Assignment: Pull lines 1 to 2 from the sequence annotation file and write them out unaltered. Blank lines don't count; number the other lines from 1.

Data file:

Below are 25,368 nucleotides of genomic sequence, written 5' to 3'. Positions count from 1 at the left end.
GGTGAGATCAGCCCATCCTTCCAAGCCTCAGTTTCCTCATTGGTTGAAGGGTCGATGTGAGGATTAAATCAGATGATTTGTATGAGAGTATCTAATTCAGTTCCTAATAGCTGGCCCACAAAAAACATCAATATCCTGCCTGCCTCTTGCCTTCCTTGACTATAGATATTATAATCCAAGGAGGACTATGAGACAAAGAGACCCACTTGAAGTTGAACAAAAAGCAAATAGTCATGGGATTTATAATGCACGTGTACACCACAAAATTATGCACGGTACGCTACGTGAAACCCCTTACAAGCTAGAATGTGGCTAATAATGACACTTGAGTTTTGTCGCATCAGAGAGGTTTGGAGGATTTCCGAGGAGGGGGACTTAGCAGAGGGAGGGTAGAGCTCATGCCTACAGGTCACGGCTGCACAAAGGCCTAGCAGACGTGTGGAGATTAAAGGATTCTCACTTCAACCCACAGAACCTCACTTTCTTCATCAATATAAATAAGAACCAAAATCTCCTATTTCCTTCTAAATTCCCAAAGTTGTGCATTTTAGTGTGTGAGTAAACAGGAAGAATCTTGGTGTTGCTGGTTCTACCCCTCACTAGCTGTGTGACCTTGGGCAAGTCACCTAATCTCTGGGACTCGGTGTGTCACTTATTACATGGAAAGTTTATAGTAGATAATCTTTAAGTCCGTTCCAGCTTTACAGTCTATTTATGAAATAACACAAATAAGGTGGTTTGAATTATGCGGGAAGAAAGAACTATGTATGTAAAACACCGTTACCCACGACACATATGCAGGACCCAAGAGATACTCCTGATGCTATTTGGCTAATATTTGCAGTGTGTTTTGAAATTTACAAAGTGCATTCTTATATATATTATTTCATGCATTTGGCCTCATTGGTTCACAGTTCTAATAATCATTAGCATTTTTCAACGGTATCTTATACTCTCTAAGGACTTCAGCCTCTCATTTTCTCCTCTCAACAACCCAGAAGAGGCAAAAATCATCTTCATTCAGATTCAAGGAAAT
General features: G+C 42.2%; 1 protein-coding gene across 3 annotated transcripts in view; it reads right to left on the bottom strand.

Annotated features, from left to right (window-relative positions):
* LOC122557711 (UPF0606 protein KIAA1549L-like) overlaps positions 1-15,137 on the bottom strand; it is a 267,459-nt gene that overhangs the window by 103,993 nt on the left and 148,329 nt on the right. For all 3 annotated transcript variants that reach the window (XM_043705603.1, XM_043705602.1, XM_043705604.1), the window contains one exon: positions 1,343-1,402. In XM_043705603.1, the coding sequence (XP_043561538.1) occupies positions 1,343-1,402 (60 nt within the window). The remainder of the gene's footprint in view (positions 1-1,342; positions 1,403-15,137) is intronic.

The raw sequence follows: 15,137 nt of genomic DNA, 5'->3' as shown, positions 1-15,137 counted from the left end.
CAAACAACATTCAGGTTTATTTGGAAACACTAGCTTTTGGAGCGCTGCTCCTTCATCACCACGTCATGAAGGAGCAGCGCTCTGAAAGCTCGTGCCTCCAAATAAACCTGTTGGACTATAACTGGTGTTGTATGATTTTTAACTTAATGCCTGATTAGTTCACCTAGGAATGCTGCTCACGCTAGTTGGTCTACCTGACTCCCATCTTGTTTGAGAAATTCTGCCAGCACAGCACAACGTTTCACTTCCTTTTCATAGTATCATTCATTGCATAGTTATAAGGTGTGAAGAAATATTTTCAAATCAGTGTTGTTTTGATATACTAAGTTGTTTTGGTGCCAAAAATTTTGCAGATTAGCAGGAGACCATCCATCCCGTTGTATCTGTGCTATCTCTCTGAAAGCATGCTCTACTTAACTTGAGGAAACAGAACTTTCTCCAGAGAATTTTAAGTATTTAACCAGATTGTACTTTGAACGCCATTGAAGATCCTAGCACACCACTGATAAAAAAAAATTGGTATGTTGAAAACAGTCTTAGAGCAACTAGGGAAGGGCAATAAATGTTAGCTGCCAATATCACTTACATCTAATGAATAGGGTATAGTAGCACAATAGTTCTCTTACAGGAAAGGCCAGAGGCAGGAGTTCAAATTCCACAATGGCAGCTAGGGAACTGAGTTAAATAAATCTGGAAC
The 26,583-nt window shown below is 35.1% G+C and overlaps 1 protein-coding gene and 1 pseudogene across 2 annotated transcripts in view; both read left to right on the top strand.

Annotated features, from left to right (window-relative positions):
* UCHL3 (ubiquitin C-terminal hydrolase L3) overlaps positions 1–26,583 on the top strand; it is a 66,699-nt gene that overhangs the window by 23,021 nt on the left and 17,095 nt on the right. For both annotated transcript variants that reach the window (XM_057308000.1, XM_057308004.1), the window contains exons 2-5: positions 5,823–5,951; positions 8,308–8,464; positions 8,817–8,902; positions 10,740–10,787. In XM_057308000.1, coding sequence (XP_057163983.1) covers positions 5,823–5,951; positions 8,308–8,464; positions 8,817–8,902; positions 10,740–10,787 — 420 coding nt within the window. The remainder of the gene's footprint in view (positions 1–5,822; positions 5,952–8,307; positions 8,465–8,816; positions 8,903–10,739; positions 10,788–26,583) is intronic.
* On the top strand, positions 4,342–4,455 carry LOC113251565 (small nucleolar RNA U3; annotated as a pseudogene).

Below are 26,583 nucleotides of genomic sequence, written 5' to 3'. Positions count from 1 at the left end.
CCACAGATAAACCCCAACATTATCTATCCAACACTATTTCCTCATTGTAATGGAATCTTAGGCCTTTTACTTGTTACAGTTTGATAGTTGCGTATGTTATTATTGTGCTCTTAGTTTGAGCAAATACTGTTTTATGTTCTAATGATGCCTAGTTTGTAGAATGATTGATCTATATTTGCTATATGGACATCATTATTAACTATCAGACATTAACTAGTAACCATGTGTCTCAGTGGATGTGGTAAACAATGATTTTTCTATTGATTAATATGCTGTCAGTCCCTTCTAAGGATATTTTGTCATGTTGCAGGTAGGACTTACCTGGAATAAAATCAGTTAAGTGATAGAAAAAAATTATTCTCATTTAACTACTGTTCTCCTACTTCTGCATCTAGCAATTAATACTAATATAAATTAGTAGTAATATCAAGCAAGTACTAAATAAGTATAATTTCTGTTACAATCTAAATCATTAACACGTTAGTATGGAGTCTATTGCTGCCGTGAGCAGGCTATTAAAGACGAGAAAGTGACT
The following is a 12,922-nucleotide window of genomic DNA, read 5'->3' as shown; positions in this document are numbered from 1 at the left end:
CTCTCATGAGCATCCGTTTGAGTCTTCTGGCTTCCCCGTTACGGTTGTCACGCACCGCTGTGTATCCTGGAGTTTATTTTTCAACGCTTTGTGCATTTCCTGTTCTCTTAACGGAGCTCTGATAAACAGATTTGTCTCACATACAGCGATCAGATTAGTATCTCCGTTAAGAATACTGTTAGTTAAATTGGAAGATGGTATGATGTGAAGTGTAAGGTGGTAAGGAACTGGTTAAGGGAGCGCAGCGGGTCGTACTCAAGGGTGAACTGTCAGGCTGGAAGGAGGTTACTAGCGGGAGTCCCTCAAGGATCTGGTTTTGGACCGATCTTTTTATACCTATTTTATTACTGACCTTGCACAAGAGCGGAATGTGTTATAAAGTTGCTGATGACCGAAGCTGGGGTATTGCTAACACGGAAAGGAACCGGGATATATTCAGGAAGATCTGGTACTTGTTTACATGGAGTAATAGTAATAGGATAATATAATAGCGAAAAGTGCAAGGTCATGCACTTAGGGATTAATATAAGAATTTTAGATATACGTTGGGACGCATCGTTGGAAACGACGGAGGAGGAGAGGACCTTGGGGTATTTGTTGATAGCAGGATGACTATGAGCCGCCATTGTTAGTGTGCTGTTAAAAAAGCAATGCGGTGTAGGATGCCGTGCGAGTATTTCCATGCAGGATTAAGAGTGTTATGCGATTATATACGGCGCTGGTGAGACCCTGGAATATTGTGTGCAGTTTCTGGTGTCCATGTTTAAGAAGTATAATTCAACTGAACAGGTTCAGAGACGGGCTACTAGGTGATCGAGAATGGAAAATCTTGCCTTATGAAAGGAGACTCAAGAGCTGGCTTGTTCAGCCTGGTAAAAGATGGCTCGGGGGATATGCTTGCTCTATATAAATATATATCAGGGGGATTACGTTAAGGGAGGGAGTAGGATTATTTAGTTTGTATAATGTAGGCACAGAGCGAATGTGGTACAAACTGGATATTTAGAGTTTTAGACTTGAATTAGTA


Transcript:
Below are 25,368 nucleotides of genomic sequence, written 5' to 3'. Positions count from 1 at the left end.
GGTGAGATCAGCCCATCCTTCCAAGCCTCAGTTTCCTCATTGGTTGAAGGGTCGATGTGAGGATTAAATCAGATGATTTGTATGAGAGTATCTAATTCAGTTCCTAATAGCTGGCCCACAAAAAACATCAATATCCTGCCTGCCTCTTGCCTTCCTTGACTATAGATATTATAATCCAAGGAGGACTATGAGACAAAGAGACCCACTTGAAGTTGAACAAAAAGCAAATAGTCATGGGATTTATAATGCACGTGTACACCACAAAATTATGCACGGTACGCTACGTGAAACCCCTTACAAGCTAGAATGTGGCTAATAATGACACTTGAGTTTTGTCGCATCAGAGAGGTTTGGAGGATTTCCGAGGAGGGGGACTTAGCAGAGGGAGGGTAGAGCTCATGCCTACAGGTCACGGCTGCACAAAGGCCTAGCAGACGTGTGGAGATTAAAGGATTCTCACTTCAACCCACAGAACCTCACTTTCTTCATCAATATAAATAAGAACCAAAATCTCCTATTTCCTTCTAAATTCCCAAAGTTGTGCATTTTAGTGTGTGAGTAAACAGGAAGAATCTTGGTGTTGCTGGTTCTACCCCTCACTAGCTGTGTGACCTTGGGCAAGTCACCTAATCTCTGGGACTCGGTGTGTCACTTATTACATGGAAAGTTTATAGTAGATAATCTTTAAGTCCGTTCCAGCTTTACAGTCTATTTATGAAATAACACAAATAAGGTGGTTTGAATTATGCGGGAAGAAAGAACTATGTATGTAAAACACCGTTACCCACGACACATATGCAGGACCCAAGAGATACTCCTGATGCTATTTGGCTAATATTTGCAGTGTGTTTTGAAATTTACAAAGTGCATTCTTATATATATTATTTCATGCATTTGGCCTCATTGGTTCACAGTTCTAATAATCATTAGCATTTTTCAACGGTATCTTATACTCTCTAAGGACTTCAGCCTCTCATTTTCTCCTCTCAACAACCCAGAAGAGGCAAAAATCATCTTCATTCAGATTCAAGGAAAT